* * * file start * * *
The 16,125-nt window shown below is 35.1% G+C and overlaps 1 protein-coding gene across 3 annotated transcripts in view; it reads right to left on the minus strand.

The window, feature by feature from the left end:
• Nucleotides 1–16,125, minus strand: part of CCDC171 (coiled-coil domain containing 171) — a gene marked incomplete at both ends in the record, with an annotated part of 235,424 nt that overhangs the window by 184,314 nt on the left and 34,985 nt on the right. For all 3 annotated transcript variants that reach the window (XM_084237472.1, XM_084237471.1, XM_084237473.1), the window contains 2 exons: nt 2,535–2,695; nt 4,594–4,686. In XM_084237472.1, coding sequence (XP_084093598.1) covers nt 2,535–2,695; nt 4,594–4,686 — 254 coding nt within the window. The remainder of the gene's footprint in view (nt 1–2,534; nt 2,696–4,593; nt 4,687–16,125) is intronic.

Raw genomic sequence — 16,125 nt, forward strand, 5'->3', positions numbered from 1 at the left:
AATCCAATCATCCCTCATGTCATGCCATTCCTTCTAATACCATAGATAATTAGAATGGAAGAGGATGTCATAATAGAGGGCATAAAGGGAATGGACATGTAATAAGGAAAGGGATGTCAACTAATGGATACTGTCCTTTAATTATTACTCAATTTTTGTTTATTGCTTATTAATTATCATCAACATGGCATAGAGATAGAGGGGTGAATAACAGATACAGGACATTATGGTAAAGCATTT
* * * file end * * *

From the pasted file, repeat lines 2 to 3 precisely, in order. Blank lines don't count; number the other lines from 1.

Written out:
The window, feature by feature from the left end:
• Nucleotides 1–16,125, minus strand: part of CCDC171 (coiled-coil domain containing 171) — a gene marked incomplete at both ends in the record, with an annotated part of 235,424 nt that overhangs the window by 184,314 nt on the left and 34,985 nt on the right. For all 3 annotated transcript variants that reach the window (XM_084237472.1, XM_084237471.1, XM_084237473.1), the window contains 2 exons: nt 2,535–2,695; nt 4,594–4,686. In XM_084237472.1, coding sequence (XP_084093598.1) covers nt 2,535–2,695; nt 4,594–4,686 — 254 coding nt within the window. The remainder of the gene's footprint in view (nt 1–2,534; nt 2,696–4,593; nt 4,687–16,125) is intronic.